Noel Coward is cold, artificial and a snob. That’s how I dismissed him as an ambitious young theatre director starting out in the early 1980s. In my ignorance, I’d decided that The Master’s plays were heartless and shallow, patronising about ordinary people and shamefully lacking in depth of feeling. The theatrical revolution of the 1960s had, I assumed, safely swept these glittering ephemera into the dustbin of history and no serious theatre artist could possibly think they were worthy of attention. Brecht, Ibsen and living young playwrights beckoned. Why would anyone bother with Noel Coward?
It took a decade or two for me to discover that these relics of a disappeared world were, in fact, intricate and subtle works of art, which anatomized the human heart with tremendous tenderness and startling insight. I realised that the famously clipped dialogue suggested an aching world of repressed desires and misunderstandings. What’s more, I saw that far from being a privileged Oxbridge dandy, Coward made his money and name by his talent and capacity for hard work. He came from lower middle class stock and wrote about people like himself with affection, sympathy and sensitivity. For all his formidable - and self-proclaimed ‘talent to amuse’ - here, I eventually realised, was a dramatist to take seriously.
To my amazement I find that I’ve now directed five of his plays and am greedy to do more. Hay Fever (1925) at the Rose Theatre, Kingston, in 2010 with Celia Imrie as Judith Bliss, was the first. In rehearsing I was astonished to discover just how deeply bohemian the Bliss family is. With their open sexual relationships, stubborn refusal to conform and deeply unconventional behaviour towards their houseguests, theirs was the most colourful rebellion imaginable against the khaki ghastliness of the First World War. Polite society is shown to be repressed, hypocritical and absurd, and the noisy, witty and glorious Blisses carry all before them. This perfectly structured comic masterpiece opened up a whole world for me.
Having achieved global notoriety for his dazzling comedies largely set among the beau monde, Coward surprised his many fans by penning an epic of working class life. This Happy Breed (1939) - which I directed in Bath in 2011 - is a heartbreaking chronicle of a very ordinary family in South London in the twenty years between the two world wars, and dramatises an area of experience which conventional drama often ignores. Written on the eve of the outbreak of the Second World War, the play is patriotic, polemical and occasionally sentimental, but catches with striking power the chiselled scepticism with which many working people view the shenanigans of their ‘betters’. When we remember that Coward’s mother ran a lodging house in Clapham, we’ll see that in This Happy Breed Coward wrote a homage to his own people.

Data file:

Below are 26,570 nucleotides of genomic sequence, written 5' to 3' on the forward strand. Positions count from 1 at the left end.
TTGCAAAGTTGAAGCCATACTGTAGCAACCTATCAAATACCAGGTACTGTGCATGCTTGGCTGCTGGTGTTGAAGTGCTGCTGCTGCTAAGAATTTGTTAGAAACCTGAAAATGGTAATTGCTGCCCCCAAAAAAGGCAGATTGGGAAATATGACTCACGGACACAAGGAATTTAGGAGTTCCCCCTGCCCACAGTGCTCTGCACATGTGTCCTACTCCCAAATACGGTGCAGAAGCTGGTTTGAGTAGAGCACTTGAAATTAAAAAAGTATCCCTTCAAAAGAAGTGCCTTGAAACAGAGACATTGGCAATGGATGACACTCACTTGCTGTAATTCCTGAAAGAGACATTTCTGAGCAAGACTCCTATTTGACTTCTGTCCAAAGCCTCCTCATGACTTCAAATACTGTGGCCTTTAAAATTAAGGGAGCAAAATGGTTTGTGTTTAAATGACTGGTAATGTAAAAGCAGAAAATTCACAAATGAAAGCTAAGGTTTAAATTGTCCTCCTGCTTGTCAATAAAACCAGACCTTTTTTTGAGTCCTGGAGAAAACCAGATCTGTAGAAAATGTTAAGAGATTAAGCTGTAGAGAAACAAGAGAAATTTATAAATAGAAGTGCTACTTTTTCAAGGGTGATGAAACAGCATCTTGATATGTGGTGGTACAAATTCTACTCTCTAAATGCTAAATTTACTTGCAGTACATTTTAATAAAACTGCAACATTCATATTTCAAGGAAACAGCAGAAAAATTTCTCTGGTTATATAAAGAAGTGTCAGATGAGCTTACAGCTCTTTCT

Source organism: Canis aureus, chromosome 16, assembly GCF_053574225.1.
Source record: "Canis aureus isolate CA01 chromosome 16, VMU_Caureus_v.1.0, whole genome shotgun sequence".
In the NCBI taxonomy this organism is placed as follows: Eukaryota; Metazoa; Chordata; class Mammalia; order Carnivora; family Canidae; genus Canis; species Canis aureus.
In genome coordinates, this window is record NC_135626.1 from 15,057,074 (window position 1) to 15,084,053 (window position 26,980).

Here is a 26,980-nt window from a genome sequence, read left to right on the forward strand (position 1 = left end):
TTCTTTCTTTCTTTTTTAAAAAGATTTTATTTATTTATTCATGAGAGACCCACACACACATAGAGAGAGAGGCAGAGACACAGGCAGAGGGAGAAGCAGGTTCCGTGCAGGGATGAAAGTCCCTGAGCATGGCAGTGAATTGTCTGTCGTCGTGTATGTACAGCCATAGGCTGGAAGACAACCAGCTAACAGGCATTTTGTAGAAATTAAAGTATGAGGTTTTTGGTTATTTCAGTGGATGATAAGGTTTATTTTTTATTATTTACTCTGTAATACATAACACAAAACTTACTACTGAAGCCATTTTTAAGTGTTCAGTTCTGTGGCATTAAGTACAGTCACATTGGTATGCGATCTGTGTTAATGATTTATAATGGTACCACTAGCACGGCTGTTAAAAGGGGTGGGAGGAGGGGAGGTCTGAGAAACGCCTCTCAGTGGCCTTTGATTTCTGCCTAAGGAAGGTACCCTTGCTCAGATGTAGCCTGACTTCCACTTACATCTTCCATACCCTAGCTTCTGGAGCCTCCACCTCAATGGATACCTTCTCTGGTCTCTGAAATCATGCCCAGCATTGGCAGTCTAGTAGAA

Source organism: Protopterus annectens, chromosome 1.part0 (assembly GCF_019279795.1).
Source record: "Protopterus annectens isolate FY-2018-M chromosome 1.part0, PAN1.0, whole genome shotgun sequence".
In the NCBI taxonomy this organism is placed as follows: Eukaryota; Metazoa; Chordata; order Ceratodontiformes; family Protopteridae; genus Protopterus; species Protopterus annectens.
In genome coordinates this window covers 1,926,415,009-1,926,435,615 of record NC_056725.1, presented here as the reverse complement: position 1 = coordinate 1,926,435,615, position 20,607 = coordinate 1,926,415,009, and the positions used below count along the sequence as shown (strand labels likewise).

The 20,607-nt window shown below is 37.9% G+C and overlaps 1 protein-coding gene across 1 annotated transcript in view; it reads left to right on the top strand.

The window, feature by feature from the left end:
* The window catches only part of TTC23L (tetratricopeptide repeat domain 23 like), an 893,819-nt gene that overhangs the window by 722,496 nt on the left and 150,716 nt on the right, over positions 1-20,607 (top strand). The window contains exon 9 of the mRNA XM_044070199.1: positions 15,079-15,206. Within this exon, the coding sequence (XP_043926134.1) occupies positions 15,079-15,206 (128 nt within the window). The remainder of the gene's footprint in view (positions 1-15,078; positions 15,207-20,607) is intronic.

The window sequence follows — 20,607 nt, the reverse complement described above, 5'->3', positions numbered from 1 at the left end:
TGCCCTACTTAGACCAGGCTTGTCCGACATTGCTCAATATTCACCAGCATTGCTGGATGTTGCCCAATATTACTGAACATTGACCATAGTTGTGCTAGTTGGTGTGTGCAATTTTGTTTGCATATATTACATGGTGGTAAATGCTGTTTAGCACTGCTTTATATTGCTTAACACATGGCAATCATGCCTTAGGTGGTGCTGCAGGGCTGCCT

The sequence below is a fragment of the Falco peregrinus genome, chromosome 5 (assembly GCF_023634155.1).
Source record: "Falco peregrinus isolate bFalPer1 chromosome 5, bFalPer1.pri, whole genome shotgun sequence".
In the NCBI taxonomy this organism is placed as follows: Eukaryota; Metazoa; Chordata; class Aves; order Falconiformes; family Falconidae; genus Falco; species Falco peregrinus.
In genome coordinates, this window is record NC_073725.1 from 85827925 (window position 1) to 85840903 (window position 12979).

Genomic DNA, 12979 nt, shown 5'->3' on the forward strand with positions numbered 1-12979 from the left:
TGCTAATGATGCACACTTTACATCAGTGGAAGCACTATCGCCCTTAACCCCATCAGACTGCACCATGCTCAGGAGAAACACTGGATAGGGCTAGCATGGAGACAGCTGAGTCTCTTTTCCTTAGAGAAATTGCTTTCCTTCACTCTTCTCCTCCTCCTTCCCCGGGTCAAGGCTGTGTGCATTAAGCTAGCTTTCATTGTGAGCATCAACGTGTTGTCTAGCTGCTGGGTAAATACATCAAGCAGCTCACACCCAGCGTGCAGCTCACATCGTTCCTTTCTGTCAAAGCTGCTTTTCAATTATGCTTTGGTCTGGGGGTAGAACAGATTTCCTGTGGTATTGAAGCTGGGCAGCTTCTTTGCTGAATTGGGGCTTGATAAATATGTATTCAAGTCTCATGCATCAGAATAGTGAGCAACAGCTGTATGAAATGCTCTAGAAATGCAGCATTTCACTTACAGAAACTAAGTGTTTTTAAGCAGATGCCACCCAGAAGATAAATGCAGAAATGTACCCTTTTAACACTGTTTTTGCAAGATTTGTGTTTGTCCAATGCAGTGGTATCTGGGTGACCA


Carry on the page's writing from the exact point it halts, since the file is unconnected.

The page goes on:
Turning to The Vortex (1924) - back at the Rose in 2013 - I was confronted by a darker drama of repressed homosexuality, surreptitious drug taking, and an unresolved Oedipal relationship. Though the influence of Hamlet (and The Seagull, perhaps) is never fully disguised, the 24 year old Coward wrote an astonishing firework of a play which fizzed and blazed and still has the power to provoke, shock and amaze. There’s certainly nothing remotely cosy or safe in this youthful jeu d’esprit. Something new had been created and Coward never looked back.
In 1942, Coward and his company of actors toured wartime Britain playing This Happy Breed in repertoire with his uproarious comedy Present Laughter (1939). Its central figure, the celebrated actor manager, Garry Essendine (played in my production by Samuel West, also in Bath, in 2016), is a thinly veiled portrait of the playwright: stylish, witty and talented, the part also suggests something of the loneliness of fame, the fickleness of a life in the theatre, and the underlying and all too real difficulties faced by anyone trying to make a living in it. Scratch the surface of this brilliant comedy of manners and you quickly find surprising darkness. The highly polished façade gives only partial cover to the melancholia and sense of waste lurking beneath.
After the war Coward’s star began to wane. A new generation of theatre artists dismissed his plays - as I was to do - as merely flippant, with little to say about the challenges of the time. Certainly, the older Coward was lofty in tone and could be very prickly. What’s more, in the meritocratic 1960s, his infatuation with royalty and the international jet set, as well as his decision to become a tax exile, put him at odds with the political radicals establishing firm footholds in the culture establishment. More significantly, many of his later plays don’t live up to the great promise of his earlier ones and it’s fair to see these declining years as that of a great talent starting to stultify.